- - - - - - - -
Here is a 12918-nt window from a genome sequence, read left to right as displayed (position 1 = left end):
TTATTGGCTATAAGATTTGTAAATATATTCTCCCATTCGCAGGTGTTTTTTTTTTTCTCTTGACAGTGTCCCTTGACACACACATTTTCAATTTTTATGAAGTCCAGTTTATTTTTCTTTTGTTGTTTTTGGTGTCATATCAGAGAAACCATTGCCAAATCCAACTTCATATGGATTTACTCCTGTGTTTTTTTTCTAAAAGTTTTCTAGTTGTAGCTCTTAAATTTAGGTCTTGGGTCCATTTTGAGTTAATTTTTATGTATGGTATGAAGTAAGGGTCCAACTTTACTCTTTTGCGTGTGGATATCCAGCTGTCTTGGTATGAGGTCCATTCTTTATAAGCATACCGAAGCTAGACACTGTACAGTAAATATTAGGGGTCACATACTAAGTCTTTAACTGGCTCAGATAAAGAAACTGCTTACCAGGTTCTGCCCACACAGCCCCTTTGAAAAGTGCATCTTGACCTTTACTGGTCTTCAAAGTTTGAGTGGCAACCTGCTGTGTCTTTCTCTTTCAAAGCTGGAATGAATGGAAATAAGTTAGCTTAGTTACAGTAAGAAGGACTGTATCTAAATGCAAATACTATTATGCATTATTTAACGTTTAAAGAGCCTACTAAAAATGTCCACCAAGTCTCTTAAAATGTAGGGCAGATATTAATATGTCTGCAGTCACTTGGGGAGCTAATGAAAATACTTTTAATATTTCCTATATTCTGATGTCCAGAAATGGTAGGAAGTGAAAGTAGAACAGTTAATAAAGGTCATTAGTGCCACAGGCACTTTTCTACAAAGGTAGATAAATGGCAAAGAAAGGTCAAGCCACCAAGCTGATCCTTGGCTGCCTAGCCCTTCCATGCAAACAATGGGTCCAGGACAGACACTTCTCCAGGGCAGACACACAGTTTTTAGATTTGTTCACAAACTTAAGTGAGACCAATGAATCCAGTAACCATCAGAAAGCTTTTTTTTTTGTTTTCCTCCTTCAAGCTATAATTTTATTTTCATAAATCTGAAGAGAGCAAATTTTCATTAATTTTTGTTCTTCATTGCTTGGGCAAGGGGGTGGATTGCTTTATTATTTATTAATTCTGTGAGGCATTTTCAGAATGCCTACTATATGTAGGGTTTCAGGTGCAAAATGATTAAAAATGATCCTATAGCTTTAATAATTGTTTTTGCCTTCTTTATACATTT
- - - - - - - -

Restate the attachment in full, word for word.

Here is a 12918-nt window from a genome sequence, read left to right as displayed (position 1 = left end):
TTATTGGCTATAAGATTTGTAAATATATTCTCCCATTCGCAGGTGTTTTTTTTTTTCTCTTGACAGTGTCCCTTGACACACACATTTTCAATTTTTATGAAGTCCAGTTTATTTTTCTTTTGTTGTTTTTGGTGTCATATCAGAGAAACCATTGCCAAATCCAACTTCATATGGATTTACTCCTGTGTTTTTTTTCTAAAAGTTTTCTAGTTGTAGCTCTTAAATTTAGGTCTTGGGTCCATTTTGAGTTAATTTTTATGTATGGTATGAAGTAAGGGTCCAACTTTACTCTTTTGCGTGTGGATATCCAGCTGTCTTGGTATGAGGTCCATTCTTTATAAGCATACCGAAGCTAGACACTGTACAGTAAATATTAGGGGTCACATACTAAGTCTTTAACTGGCTCAGATAAAGAAACTGCTTACCAGGTTCTGCCCACACAGCCCCTTTGAAAAGTGCATCTTGACCTTTACTGGTCTTCAAAGTTTGAGTGGCAACCTGCTGTGTCTTTCTCTTTCAAAGCTGGAATGAATGGAAATAAGTTAGCTTAGTTACAGTAAGAAGGACTGTATCTAAATGCAAATACTATTATGCATTATTTAACGTTTAAAGAGCCTACTAAAAATGTCCACCAAGTCTCTTAAAATGTAGGGCAGATATTAATATGTCTGCAGTCACTTGGGGAGCTAATGAAAATACTTTTAATATTTCCTATATTCTGATGTCCAGAAATGGTAGGAAGTGAAAGTAGAACAGTTAATAAAGGTCATTAGTGCCACAGGCACTTTTCTACAAAGGTAGATAAATGGCAAAGAAAGGTCAAGCCACCAAGCTGATCCTTGGCTGCCTAGCCCTTCCATGCAAACAATGGGTCCAGGACAGACACTTCTCCAGGGCAGACACACAGTTTTTAGATTTGTTCACAAACTTAAGTGAGACCAATGAATCCAGTAACCATCAGAAAGCTTTTTTTTTTGTTTTCCTCCTTCAAGCTATAATTTTATTTTCATAAATCTGAAGAGAGCAAATTTTCATTAATTTTTGTTCTTCATTGCTTGGGCAAGGGGGTGGATTGCTTTATTATTTATTAATTCTGTGAGGCATTTTCAGAATGCCTACTATATGTAGGGTTTCAGGTGCAAAATGATTAAAAATGATCCTATAGCTTTAATAATTGTTTTTGCCTTCTTTATACATTT